Slave Narrative of America Morgan

Interviewer: Anna Pritchett
Person Interviewed: America Morgan
Location: Indiana
Place of Birth: Ballard County, Kentucky
Date of Birth: 1852
Place of Residence: 816 Camp Street

Federal Writers’ Project of the W.P.A. District #6 Marion County Anna Pritchett 1200 Kentucky Avenue


America Morgan was born in a log house, daubed with dirt, in Ballard County, Kentucky, in 1852, the daughter of Manda and Jordon Rudd. She remembers very clearly the happenings of her early life.

Her mother, Manda Rudd, was owned by Clark Rudd, and the “devil has sure got him.”

Her father was owned by Mr. Willingham, who was very kind to his slaves. Jordon became a Rudd, because he was married to Manda on the Rudd plantation.

There were six children in the family, and all went well until the death of the mother; Clark Rudd whipped her to death when America was five years old.

Six little children were left motherless to face a “frowning world.”

America was given to her master’s daughter, Miss Meda, to wait on her, as her personal property. She lived with her for one year, then was sold for $600.00 to Mr. and Mrs. Utterback stayed with them until the end of the Civil war.

The new mistress was not so kind. Miss Meda, who knew her reputation, told her if she abused America, she would come for her, and she would loose the $600.00 she had paid for her. Therefore, America was treated very kindly.

Aunt Catherine, who looked after all the children on the plantation, was very unruly, no one could whip her. Once America was sent for two men to come and tie Aunt Catherine. She fought so hard, it was as much as the men could do to tie her. They tied her hands, then hung her to the joist and lashed her with a cow hide. It “was awful to hear her screams.”

In 1865 her father came and took her into Paduca, Kentucky, “a land of freedom.”

When thirteen years old, America did not know A from B, then “glory to God,” a Mr. Greeleaf, a white man, from the north, came down to Kentucky and opened a school for Negro children. That was America’s first chance to learn. He was very kind and very sympathetic. She went to school for a very short while.

Her father was very poor, had nothing at all to give his children.

America’s mistress would not give her any of her clothes. “All she had in this world, was what she had on her back.” Then she was “hired out” for $1.00 a week.

The white people for whom she worked were very kind to her and would try to teach her when her work was done. She was given an old fashioned spelling book and a first reader. She was then “taught much and began to know life.”

She was sent regularly to church and Sunday school. That was when she began to “wake up” to her duty as a free girl.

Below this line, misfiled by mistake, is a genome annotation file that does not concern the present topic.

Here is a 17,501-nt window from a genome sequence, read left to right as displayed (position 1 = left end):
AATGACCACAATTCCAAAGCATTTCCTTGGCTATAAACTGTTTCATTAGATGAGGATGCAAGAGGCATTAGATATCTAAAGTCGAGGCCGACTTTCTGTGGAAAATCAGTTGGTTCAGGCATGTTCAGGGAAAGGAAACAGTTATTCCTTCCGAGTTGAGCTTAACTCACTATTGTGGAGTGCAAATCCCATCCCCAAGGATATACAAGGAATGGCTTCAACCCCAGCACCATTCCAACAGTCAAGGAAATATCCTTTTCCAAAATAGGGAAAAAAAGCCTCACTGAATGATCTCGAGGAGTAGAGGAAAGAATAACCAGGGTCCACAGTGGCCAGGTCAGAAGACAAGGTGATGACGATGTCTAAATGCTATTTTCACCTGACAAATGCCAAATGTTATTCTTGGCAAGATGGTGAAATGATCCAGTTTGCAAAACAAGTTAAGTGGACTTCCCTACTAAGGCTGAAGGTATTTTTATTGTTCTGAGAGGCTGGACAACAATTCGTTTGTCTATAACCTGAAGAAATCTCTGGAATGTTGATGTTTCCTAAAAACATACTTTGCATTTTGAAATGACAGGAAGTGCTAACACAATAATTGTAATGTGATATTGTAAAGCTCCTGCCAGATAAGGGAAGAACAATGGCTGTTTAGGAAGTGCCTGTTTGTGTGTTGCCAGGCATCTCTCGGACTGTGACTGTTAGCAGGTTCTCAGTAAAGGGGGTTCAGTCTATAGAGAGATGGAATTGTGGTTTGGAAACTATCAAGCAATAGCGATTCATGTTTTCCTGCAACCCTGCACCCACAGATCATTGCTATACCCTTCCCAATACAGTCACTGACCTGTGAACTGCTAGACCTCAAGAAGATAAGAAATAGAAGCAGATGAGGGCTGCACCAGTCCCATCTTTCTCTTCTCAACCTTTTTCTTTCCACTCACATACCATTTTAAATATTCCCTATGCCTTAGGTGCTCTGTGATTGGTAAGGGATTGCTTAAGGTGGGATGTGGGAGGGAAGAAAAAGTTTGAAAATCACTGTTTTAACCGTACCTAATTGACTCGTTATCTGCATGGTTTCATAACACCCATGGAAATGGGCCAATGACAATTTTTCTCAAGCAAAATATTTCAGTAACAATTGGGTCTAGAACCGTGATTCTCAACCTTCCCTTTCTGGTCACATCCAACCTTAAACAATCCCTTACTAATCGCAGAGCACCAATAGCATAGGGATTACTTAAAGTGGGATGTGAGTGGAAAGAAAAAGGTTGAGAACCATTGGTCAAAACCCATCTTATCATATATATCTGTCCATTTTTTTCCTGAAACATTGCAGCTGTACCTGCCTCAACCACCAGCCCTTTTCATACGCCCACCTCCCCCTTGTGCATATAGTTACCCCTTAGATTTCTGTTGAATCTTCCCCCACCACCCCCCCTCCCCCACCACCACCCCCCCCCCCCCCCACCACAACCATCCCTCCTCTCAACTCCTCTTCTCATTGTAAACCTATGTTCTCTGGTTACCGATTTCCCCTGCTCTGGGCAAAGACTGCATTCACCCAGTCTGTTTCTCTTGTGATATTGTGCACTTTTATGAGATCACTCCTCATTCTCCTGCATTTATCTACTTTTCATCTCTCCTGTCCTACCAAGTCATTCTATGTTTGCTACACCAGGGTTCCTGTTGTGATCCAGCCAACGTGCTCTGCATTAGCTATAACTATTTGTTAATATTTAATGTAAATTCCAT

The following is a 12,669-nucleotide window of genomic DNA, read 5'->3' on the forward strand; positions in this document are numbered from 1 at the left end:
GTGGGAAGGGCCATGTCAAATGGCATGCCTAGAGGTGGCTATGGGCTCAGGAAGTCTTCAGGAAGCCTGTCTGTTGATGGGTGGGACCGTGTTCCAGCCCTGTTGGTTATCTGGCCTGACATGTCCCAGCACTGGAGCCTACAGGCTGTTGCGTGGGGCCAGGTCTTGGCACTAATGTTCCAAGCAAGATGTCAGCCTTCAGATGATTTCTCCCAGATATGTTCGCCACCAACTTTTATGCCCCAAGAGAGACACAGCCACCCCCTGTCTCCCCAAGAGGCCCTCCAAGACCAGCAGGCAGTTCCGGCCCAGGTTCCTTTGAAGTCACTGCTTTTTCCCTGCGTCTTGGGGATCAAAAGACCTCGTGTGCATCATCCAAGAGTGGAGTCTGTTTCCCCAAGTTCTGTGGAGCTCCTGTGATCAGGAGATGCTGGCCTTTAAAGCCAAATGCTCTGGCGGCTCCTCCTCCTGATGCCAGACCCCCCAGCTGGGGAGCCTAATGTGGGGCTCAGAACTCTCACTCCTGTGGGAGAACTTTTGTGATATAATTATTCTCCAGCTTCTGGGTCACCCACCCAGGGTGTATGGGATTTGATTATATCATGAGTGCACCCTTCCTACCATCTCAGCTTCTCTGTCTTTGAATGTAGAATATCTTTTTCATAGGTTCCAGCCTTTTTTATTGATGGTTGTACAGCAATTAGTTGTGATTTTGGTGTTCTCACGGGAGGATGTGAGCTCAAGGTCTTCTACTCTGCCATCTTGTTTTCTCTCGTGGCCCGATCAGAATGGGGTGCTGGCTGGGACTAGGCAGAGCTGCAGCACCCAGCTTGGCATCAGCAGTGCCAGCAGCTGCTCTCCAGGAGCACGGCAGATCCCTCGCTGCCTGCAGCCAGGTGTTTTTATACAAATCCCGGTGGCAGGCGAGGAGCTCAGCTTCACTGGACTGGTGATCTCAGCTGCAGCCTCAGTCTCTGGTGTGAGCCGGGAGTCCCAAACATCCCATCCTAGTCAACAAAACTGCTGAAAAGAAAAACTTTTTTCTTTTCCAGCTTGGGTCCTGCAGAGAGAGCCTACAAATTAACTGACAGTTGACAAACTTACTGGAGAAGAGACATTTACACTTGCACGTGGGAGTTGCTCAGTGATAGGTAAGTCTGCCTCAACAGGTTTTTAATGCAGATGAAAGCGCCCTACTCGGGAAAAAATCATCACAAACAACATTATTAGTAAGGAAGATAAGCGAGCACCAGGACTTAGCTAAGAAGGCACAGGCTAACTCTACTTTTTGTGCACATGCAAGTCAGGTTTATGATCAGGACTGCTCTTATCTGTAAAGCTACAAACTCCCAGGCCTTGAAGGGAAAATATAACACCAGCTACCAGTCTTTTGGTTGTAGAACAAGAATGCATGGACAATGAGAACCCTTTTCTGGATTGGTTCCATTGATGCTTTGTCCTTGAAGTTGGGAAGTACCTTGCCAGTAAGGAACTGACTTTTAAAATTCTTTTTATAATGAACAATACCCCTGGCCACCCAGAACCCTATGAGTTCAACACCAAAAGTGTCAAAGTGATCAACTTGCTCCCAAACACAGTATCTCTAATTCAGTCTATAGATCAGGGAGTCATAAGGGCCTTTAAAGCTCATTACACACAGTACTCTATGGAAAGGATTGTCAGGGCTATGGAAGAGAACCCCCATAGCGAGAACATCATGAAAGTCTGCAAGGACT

The Rev. D.W. Dupee was her Sunday school teacher, from him she learned much she had never known before.

At seventeen years of age, she married and “faced a frowning world right.” She had a good husband and ten children, three of whom are living today, one son and two daughters.

She remembers one slave, who had been given five hundred lashes on his back, thrown in his cabin to die. He laid on the floor all night, at dawn he came to himself, and there were blood hounds licking his back.

When the overseers lashed a slave to death, they would turn the bloodhounds out to smell the blood, so they would know “nigger blood,” that would help trace runaway slaves.

Aunt Jane Stringer was given five hundred lashes and thrown in her cabin. The next morning when the overseer came, he kicked her and told her to get up, and wanted to know if she was going to sleep there all day. When she did not answer him, he rolled her over and the poor woman was dead, leaving several motherless children.

When the slaves were preparing to run away, they would put hot pepper on their feet; this would cause the hounds to be thrown off their trail.

Aunt Margaret ran off, but the hounds traced her to a tree; she stayed up in the tree for two days and would not come down until they promised not to whip her any more, and they kept their promise.

Old mistress’ mother was sick a long time, and little America had to keep the flies off of her by waving a paper fly brush over her bed. She was so mean, America was afraid to go too near the bed for fear she might try to grab her and shake her. After she died, she haunted America. Anytime she would go into the room, she could hear her knocking on the wall with her cane. Some nights they would hear her walking up and down the stairs for long periods at a time.

Aunt Catherine ran off, because “ole missie” haunted her so bad.

The old master came back after his death and would ride his favorite horse, old Pomp, all night long, once every week. When the boy would go in to feed the horses, old Pomp would have his ears hanging down, and he would be “just worn out,” after his night ride.

Interviewer’s Comment

America believes firmly in haunts, and said she had lived in several haunted houses since coming up north.

Mrs. Morgan lives with her baby boy and his wife. She is rather inteligent, reads and writes, and tries to do all she can to help those who are less fortunate than she.

Submitted December 27, 1937 Indianapolis, Indiana

Federal Writers' Project. WPA Slave Narratives. Web. 2007.

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